Anne's Grillades and Grits
If one dish could epitomize New Orleans comfort food I would place my bet on grillades (pronounced "gree-yadz"). Many associate it with brunch, but my partner Charles most enjoyed it for his birthday dinner. His mother, Anne, makes hers with beef, but lots of New Orleanians would insist on veal. Defying both these traditions, we make ours with pork butt, which happens to be very affordable and flavorful. Serve this dish in the depths of a cold, dreary winter when you have nothing better to do than cook the day away. You will be sure to win many fans!
2 cups red wine
3 ½ pounds pork butt, diced
2 tablespoons plus 1 teaspoon kosher salt
1 tablespoon plus 1 teaspoon freshly ground black pepper
1/4 cup vegetable oil
¼ to 1/2cup flour
3 cups chopped onion, about 1 1/2 mediums onions or 1 large onion
2 cups chopped green bell pepper, about 2 1/2 medium bell peppers
2 cups chopped celery, about 3 stalks
1 quart chicken stock or canned low-sodium chicken broth
28-ounce can crushed tomatoes
¼ cup hot sauce
1 ½ tablespoons Worcestershire Sauce
About 20 sprigs of thyme, tied in a bundle
1 tablespoon dried oregano
2 bay leaves
4 whole garlic cloves
Bring wine to a boil in a medium saucepan and reduce by half. Reserve for later use.
Season pork with 1 tablespoon salt and 1 tablespoon pepper. Heat a large Dutch oven or other large pot over high heat. Add pork butt and sear until all of the meat is well browned and has released some fat, 15 to 20 minutes. Transfer the meat to a large baking dish and reserve for later use.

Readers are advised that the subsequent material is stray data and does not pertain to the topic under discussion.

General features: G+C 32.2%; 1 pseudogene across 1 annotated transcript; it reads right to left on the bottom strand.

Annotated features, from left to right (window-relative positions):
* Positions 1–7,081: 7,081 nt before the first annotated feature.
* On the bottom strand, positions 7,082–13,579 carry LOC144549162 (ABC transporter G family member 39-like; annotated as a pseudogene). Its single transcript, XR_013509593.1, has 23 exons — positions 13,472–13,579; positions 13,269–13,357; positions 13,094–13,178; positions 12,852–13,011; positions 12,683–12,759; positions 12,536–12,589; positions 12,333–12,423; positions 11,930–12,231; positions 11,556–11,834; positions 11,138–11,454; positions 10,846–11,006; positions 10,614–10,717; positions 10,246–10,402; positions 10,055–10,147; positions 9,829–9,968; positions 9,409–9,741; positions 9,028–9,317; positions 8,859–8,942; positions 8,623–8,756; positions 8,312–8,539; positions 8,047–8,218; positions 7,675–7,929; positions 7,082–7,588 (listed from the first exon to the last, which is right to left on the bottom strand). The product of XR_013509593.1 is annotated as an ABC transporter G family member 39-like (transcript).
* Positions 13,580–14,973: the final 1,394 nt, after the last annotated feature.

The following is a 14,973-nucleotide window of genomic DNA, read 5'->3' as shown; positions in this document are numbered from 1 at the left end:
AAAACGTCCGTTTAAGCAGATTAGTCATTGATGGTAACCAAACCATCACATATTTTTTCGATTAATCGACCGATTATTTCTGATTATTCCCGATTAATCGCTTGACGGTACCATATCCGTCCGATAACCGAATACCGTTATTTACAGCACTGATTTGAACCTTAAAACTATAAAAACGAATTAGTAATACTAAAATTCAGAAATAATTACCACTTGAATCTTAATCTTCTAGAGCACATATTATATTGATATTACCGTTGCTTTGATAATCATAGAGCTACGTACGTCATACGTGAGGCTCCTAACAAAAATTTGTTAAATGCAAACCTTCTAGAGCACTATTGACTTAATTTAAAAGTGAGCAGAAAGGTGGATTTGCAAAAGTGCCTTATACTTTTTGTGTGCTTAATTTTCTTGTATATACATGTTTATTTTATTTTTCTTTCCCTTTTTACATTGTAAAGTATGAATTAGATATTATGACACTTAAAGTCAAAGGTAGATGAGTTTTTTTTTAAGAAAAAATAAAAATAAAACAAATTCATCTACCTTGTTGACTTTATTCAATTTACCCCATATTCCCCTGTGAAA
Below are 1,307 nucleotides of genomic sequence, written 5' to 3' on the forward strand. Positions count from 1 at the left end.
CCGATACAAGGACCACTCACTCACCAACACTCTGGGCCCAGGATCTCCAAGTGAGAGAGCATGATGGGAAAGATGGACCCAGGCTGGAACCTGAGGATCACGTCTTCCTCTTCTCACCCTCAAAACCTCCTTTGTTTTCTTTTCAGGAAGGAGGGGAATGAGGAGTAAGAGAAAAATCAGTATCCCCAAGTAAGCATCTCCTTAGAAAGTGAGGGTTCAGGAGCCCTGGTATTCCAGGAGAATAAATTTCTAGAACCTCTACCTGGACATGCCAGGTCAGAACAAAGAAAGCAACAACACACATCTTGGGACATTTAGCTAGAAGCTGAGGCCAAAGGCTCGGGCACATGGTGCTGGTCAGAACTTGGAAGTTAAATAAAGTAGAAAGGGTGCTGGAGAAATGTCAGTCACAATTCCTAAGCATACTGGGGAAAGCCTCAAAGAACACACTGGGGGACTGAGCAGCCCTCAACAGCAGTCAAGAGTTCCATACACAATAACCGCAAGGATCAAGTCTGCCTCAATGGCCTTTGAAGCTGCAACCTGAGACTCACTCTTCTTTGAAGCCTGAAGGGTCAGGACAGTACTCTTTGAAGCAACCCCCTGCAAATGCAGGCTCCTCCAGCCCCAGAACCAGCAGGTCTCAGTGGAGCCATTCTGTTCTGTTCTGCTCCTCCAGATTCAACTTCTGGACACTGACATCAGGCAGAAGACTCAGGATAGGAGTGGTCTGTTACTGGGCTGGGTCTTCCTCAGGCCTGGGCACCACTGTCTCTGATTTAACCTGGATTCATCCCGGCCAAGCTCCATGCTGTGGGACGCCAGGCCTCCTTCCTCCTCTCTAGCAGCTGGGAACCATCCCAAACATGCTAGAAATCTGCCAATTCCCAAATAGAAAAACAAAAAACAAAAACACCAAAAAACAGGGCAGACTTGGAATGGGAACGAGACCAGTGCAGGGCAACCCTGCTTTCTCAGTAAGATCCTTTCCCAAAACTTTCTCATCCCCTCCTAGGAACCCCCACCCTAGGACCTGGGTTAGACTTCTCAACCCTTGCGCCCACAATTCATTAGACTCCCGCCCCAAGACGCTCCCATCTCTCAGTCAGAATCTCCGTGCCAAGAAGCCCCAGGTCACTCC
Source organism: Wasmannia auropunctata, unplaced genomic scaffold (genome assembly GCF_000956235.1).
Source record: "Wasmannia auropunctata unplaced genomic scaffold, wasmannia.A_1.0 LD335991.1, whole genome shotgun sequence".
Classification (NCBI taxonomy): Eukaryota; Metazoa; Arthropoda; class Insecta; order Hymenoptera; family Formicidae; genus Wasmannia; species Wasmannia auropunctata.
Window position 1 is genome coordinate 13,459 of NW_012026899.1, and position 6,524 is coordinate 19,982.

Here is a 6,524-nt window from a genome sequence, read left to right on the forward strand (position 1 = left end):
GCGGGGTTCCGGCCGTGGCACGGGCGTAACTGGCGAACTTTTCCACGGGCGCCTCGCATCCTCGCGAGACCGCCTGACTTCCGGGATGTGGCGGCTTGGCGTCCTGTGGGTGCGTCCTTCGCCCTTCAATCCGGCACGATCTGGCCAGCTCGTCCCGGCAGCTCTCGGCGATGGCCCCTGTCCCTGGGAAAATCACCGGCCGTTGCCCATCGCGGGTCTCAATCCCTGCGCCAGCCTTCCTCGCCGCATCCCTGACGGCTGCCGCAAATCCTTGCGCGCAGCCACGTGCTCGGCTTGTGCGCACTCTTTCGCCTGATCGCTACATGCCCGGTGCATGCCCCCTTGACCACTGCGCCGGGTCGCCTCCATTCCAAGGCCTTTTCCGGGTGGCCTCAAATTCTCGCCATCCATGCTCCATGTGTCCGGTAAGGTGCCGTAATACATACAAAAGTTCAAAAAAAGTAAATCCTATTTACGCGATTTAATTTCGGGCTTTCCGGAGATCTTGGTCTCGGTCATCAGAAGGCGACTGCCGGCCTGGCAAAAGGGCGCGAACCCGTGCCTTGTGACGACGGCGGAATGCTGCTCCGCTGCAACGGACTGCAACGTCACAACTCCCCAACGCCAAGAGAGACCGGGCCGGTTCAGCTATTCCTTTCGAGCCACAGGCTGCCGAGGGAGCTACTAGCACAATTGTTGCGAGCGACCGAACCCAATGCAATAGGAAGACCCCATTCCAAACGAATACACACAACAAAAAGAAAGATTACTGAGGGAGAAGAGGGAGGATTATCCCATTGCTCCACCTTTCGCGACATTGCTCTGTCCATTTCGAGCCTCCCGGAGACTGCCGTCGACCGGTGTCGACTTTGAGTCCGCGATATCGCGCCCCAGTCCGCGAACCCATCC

Reduce heat to medium. (Be sure to allow the pot's temperature to reduce a bit so that you do not immediately burn the flour. This will also calm down the spitting and spatting that the leftover pork bits are most likely doing.) Add oil and flour (amount of flour will depend on amount of fat released from pork butt. If it released a lot of fat you could need up to 1/2 cup flour. Basically, add enough flour to form a thin paste. This is your "roux"!) Cook, stirring constantly, until your roux has become dark chocolate brown in color, 15 to 20 minutes. This obviously take a little while and is a very important part of the process. The key with a roux is patience. If you try to speed up the process by increasing the heat you risk burning the roux. This will ruin the entire dish as it is the foundation of the flavor. Simply relax and stir. Also, be careful of splashing yourself with the roux as it is molten hot!
Once you have achieved desired color, add the onions, celery, and bell pepper to the pot. Season with remaining 1 teaspoon of salt and 1 teaspoon of black pepper. Saute until onions are translucent, about 10 minutes. Add the reserved wine, stock, tomatoes, hot sauce, Worcestershire, thyme, oregano, bay leaves, garlic, and reserved pork. Stir to combine. Bring to a boil, reduce to a simmer and cook until meat is very tender (it should fall begin to shred when prodded with a fork), about 3 hours. Discard thyme bundle and bay leaves before serving.
Serve over grits.
YIELD: About 8 servings
P.S. At the GO we often add shrimp to this dish to create our Wintertime Shrimp and Grits. To do this, simply add one pound of peeled and deveined shrimp as the last step in the cooking process (once your meat is fork tender.) Stir and cook until shrimp are just pink and firm, about 5 minutes. This will increase your yield -- giving you 10 to 12 servings.